(Work in progress on the theme of resilience, © Sonia Bouè 2017)
This week has been rocky. I want to talk about anxiety.
Anxieties collide sometimes don’t they? Stuff can accumulate and escalate. World events, a health glitch, a seriously upset neurotypical (NT) friend.
(For the sake of clarity. I should stress here that my friend was not upset with me but rather shared their distress with me).
For an autistic person this can rapidly begin to feel ‘disproportionately’ dark.
What I mean is that for autistics the confluence of events within a short time frame is often what proves disorientating, and I’m trying to analyse the cause. I think that probably some of our anxieties are related to what I think of as imperfect information in the moment. I find this a useful phrase when applied to autistic styles of perception in a neurologically biased world. It’s the difference between playing poker or chess – in the former the cards are concealed during play and in the latter the whole state of play is visible throughout. In an NT world we’re playing poker.
I’ve added ‘in the moment’ to my sentence signalling the potential to disentangle events in time. We are not incapable and we are not helpless – with enough space (and/or support) to do so we can process life’s social and emotional vicissitudes in our own ways.
Autistics process sensory data and social interaction in a multiplicity of different ways from the majority neuro-normative population. This (logically) creates a very different bank of information from which to draw inference and make decisions for autistics. The world hooks up differently around another set of priorities.
But its even more complicated for us than just this – as this majority population is (of course) made up of individuals. Result? A mountain of permutations of ‘missing’ data for autistics to deal with in ‘real time’.
A literal mountain, which I’m going to call Mount Blank. Yes.
And it really is a BLANK until processing kicks in. This can feel like a dense fog laced with school girl dread. But I find that it’s often possible to simply push the feeling away and move on. We can be resilient like that. Perhaps we underestimate just how hard we’re working everyday to keep afloat in a world which does not support our divergent neurologies – and it is this effort which exhausts us.
But back to Mount Blank. Standing at the bottom can make you feel terribly small (echoes of my school days again). Perhaps this is why a series of unfortunate events within a short space of time have the potential to crush the soul – you are a child again. As the mountain of imperfect information grows it can feel as though you’re shrinking before it.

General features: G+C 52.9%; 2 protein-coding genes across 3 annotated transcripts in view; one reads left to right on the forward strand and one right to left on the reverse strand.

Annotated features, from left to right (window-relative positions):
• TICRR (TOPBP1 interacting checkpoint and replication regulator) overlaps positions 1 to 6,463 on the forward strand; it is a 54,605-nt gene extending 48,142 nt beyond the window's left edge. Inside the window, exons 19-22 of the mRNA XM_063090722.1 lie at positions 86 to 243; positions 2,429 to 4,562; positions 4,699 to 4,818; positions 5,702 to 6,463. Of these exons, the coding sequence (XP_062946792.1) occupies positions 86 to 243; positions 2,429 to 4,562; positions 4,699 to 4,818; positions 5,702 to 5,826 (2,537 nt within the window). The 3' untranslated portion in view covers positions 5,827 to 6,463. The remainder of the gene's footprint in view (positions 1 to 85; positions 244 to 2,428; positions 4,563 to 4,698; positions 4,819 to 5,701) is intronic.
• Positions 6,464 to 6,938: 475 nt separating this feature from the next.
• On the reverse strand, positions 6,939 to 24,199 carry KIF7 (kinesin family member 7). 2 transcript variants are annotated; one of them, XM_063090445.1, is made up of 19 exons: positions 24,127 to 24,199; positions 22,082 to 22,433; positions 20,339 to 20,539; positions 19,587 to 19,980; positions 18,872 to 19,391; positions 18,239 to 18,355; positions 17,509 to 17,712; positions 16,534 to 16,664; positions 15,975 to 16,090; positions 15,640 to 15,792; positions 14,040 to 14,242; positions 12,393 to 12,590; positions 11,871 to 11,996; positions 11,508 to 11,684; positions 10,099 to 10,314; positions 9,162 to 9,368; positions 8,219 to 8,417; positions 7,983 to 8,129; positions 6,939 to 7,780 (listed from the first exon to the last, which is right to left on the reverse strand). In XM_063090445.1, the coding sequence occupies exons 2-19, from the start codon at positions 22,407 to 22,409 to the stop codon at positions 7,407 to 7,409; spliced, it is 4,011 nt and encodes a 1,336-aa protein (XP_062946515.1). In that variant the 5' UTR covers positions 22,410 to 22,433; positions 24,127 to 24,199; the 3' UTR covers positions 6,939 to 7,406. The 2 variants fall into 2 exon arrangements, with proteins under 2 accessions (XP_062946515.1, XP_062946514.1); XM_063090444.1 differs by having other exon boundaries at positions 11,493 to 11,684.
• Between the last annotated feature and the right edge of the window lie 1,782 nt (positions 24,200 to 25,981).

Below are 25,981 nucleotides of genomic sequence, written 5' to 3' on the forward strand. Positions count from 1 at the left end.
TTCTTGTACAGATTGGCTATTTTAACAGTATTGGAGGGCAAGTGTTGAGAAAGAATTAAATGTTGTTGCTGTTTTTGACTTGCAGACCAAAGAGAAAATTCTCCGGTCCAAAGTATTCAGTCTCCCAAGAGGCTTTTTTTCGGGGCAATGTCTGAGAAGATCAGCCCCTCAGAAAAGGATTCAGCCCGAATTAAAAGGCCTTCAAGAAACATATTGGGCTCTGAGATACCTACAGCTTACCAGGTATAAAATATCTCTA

World events overshadow all out lives at present, but I think that for autistics it’s often the ‘micro’ incidents which stack up without us realising their impact.
And the causes of our confusion are not sensory or perceptual alone, they also lie in never knowing if people are saying what they mean – rather than just being polite, trotting out platitudes or worse. These habits of neurotypical obsfucation add to the scale of Mount Blank. Worse still (I might add) is being versed in this culture as an autistic. Oh the tangles! As you venture your polite falsies (as I’ll call them) and tie yourself in lying little knots.
And because no-one quite tells social ‘truths’, when things go wrong or just feel wrong (in the moment) there’s a tendency to self-blame. Which is especially debilitating. I think this is the point at which self-compassion must intervene. Imperfect information flows from the majority game of choice and not the individual. Withdrawing from play (taking time for processing) and/or researching* the other player’s hand (many ways to do this including talking things over with an autistic and/or NT friend) are strategies I would consider next time I hit Mount Blank.
But unpicking and thus identifying this pattern* has got to be one hell of a route to resisting it’s effects. Resilience is often knowledge plus practice.
The road to resilience is all about talking up competence – and this begins with me.